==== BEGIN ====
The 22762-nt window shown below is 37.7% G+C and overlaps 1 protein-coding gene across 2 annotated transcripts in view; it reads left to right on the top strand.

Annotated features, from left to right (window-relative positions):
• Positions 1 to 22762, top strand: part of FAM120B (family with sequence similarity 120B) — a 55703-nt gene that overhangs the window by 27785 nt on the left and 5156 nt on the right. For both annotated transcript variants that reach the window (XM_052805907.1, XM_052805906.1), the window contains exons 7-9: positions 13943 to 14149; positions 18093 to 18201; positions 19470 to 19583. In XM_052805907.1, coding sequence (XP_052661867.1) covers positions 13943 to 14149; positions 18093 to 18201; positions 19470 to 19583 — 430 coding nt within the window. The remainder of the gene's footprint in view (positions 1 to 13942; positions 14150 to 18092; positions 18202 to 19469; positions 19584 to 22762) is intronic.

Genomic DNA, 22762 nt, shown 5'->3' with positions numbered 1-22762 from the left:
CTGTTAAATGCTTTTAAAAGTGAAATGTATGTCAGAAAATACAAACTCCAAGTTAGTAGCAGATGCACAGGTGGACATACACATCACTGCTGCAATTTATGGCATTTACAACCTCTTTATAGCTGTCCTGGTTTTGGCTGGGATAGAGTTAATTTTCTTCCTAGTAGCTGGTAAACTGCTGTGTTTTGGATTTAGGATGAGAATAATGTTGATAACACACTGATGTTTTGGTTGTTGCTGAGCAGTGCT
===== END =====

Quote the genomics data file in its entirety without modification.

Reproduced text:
The 22762-nt window shown below is 37.7% G+C and overlaps 1 protein-coding gene across 2 annotated transcripts in view; it reads left to right on the top strand.

Annotated features, from left to right (window-relative positions):
• Positions 1 to 22762, top strand: part of FAM120B (family with sequence similarity 120B) — a 55703-nt gene that overhangs the window by 27785 nt on the left and 5156 nt on the right. For both annotated transcript variants that reach the window (XM_052805907.1, XM_052805906.1), the window contains exons 7-9: positions 13943 to 14149; positions 18093 to 18201; positions 19470 to 19583. In XM_052805907.1, coding sequence (XP_052661867.1) covers positions 13943 to 14149; positions 18093 to 18201; positions 19470 to 19583 — 430 coding nt within the window. The remainder of the gene's footprint in view (positions 1 to 13942; positions 14150 to 18092; positions 18202 to 19469; positions 19584 to 22762) is intronic.

Genomic DNA, 22762 nt, shown 5'->3' with positions numbered 1-22762 from the left:
CTGTTAAATGCTTTTAAAAGTGAAATGTATGTCAGAAAATACAAACTCCAAGTTAGTAGCAGATGCACAGGTGGACATACACATCACTGCTGCAATTTATGGCATTTACAACCTCTTTATAGCTGTCCTGGTTTTGGCTGGGATAGAGTTAATTTTCTTCCTAGTAGCTGGTAAACTGCTGTGTTTTGGATTTAGGATGAGAATAATGTTGATAACACACTGATGTTTTGGTTGTTGCTGAGCAGTGCT